Koleos:  New ‘Initiale Paris’ version of luxury SUV unveiled
Trezor:  Sleek EV coupe packs a 345bhp punch
Zoe:  Renault’s upped the Zoe’s maximum range to 250 miles

SEAT
Ateca X-Perience:  
Rugged new concept showcases potential production car

SKODA
Kodiaq:  
A major launch for Skoda as it unveils its first full-size family crossover

SMART
Fortwo and Forfour Electric Drive:  World premiere of the e-Smart is scheduled for Paris

SSANGYONG
LIV-2 SUV concept:  
This one points to the next-generation Rexton SUV, we reckon

SUZUKI
Ignis:
 European debut for the new baby crossover inspired baby
SX4 S-Cross:  Mild facelift for 2017 model year SUV

TOYOTA
C-HR crossover:  
Final production sight of the new compact SUV, after Geneva design reveal
Gazoo Racing:  New umbrella body for all Toyota’s motorsports will launch in Paris
Prius Plug-in Hybrid:  European debut for Toyota’s plug-n-play Prius
FCV Plus:  Another Euro first for this fuel-cell show car

VAUXHALL
Ampera-e: 
New EV features plenty of punch and long range, but we won’t get it – yet

VOLKSWAGEN
I.D. electric car concept (below):  Volkswagen promises dramatic change with new long-range EV
Volkswagen announces 13th brand:  Mystery Berlin-based brand being worked on

VW I.D. concept

http://www.carmagazine.co.uk/car-news/motor-shows-events/paris/2016/paris-motor-show-2016-review-news-photos-a-z-new-cars/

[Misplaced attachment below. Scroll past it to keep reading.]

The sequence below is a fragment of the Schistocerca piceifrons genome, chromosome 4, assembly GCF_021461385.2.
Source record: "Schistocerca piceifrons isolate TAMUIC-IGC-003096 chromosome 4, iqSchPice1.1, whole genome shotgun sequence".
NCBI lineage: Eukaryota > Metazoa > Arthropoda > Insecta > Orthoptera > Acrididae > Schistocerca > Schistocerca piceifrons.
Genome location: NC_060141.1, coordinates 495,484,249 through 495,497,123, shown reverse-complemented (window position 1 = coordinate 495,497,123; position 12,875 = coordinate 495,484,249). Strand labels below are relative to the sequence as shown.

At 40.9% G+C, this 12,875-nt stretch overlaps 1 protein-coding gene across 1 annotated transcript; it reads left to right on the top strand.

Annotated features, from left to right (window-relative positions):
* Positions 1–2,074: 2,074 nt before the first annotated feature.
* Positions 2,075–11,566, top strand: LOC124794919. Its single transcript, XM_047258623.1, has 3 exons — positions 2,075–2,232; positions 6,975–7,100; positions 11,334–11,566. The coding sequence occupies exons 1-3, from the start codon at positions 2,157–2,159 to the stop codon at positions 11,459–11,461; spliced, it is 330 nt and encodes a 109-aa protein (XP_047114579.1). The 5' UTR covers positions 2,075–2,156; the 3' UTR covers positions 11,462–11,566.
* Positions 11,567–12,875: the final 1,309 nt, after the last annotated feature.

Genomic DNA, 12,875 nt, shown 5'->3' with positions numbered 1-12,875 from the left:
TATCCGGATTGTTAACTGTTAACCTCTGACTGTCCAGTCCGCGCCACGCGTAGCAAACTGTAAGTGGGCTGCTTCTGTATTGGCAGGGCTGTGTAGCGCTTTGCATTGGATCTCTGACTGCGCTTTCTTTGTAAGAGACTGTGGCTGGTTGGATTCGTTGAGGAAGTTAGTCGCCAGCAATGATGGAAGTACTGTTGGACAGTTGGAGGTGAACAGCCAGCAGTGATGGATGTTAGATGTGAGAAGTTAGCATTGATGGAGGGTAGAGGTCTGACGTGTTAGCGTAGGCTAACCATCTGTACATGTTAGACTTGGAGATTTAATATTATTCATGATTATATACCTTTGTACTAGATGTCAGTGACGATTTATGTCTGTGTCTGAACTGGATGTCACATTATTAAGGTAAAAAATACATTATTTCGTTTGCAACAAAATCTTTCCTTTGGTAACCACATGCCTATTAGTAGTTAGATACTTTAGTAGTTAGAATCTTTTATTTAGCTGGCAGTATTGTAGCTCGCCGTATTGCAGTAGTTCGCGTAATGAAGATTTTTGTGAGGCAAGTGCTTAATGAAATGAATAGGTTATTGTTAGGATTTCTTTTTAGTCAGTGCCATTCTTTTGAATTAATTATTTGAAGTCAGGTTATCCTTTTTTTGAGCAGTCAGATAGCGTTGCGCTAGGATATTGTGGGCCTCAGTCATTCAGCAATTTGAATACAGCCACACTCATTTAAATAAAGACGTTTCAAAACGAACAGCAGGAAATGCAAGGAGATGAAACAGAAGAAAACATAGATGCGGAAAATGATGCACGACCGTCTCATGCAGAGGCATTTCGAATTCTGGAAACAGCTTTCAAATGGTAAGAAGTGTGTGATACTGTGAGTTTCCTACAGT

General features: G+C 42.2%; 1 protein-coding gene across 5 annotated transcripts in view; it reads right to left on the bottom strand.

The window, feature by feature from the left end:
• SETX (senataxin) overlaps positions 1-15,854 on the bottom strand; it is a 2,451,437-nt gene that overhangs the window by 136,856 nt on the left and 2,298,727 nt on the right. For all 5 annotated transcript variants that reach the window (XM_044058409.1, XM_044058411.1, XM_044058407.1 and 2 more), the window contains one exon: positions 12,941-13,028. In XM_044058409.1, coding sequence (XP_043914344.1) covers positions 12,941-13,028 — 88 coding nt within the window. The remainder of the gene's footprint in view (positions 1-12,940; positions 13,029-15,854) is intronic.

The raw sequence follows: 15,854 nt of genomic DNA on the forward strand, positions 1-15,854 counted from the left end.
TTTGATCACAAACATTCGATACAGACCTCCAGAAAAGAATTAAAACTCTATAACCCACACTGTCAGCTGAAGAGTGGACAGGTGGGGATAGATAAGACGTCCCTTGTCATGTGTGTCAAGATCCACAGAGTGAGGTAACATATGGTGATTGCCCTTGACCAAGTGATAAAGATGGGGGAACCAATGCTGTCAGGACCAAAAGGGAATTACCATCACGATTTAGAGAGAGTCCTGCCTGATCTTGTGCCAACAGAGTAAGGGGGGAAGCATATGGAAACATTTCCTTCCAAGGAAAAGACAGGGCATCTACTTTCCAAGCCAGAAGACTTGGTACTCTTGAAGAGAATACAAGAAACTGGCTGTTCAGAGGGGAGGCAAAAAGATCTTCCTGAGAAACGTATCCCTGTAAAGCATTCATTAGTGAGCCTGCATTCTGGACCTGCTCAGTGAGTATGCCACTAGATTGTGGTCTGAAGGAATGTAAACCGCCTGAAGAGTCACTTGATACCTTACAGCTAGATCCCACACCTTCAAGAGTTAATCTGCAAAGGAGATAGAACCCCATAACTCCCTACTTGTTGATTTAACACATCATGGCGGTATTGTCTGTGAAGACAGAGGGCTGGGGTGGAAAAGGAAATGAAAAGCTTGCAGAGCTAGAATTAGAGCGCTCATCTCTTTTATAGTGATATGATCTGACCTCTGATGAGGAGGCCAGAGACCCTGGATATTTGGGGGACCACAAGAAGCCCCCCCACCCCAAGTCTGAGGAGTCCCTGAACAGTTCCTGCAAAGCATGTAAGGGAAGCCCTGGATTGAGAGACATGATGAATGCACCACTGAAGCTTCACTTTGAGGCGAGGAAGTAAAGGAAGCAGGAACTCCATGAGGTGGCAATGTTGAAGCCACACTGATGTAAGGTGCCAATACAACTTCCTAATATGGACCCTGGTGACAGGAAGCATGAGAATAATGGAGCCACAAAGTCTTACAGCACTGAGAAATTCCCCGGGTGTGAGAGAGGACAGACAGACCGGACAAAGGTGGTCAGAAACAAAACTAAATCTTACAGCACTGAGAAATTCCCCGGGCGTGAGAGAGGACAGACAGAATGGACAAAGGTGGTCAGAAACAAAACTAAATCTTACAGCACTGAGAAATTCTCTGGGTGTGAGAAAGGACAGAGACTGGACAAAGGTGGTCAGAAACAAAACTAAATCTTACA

Mercedes-Benz unveils a van that launch delivery drones

Mercedes-Benz Vans and drone tech startup Matternet have created a concept car, or as they’re calling it a Vision Van, that could change the way small packages are delivered across short distances.

The Vision Van’s rooftop serves as a launch and landing pad for Matternet’s new, Matternet M2 drones.

The Matternet M2 drones, which are autonomous, can pick up and carry a package of 4.4 pounds across 12 miles of sky on a single battery charge in real world conditions.

They are designed to reload their payload and swap out batteries without human intervention. They work in conjunction with Mercedes-Benz Vans’ on-board and cloud-based systems so that items within a van are loaded up into the drone, automatically, at the cue of software and with the help of robotic shelving systems within the van.